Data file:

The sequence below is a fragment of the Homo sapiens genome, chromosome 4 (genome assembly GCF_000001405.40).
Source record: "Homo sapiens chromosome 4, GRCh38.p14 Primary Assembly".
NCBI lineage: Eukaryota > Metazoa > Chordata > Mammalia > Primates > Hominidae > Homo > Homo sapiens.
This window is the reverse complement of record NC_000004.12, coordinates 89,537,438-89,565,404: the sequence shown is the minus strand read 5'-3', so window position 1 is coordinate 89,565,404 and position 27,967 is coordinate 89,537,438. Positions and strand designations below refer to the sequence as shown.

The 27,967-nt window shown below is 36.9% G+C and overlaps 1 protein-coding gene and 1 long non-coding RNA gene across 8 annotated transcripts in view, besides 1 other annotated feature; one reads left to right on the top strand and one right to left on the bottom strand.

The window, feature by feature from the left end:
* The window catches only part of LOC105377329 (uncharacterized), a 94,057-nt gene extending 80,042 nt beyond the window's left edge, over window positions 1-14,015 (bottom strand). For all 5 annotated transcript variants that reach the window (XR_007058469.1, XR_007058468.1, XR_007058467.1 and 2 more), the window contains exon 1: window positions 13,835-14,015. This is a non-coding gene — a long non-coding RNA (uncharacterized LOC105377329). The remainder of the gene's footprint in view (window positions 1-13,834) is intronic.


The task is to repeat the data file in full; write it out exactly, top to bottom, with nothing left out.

The sequence below is a fragment of the Homo sapiens genome, chromosome 4 (genome assembly GCF_000001405.40).
Source record: "Homo sapiens chromosome 4, GRCh38.p14 Primary Assembly".
NCBI lineage: Eukaryota > Metazoa > Chordata > Mammalia > Primates > Hominidae > Homo > Homo sapiens.
This window is the reverse complement of record NC_000004.12, coordinates 89,537,438-89,565,404: the sequence shown is the minus strand read 5'-3', so window position 1 is coordinate 89,565,404 and position 27,967 is coordinate 89,537,438. Positions and strand designations below refer to the sequence as shown.

The 27,967-nt window shown below is 36.9% G+C and overlaps 1 protein-coding gene and 1 long non-coding RNA gene across 8 annotated transcripts in view, besides 1 other annotated feature; one reads left to right on the top strand and one right to left on the bottom strand.

The window, feature by feature from the left end:
* The window catches only part of LOC105377329 (uncharacterized), a 94,057-nt gene extending 80,042 nt beyond the window's left edge, over window positions 1-14,015 (bottom strand). For all 5 annotated transcript variants that reach the window (XR_007058469.1, XR_007058468.1, XR_007058467.1 and 2 more), the window contains exon 1: window positions 13,835-14,015. This is a non-coding gene — a long non-coding RNA (uncharacterized LOC105377329). The remainder of the gene's footprint in view (window positions 1-13,834) is intronic.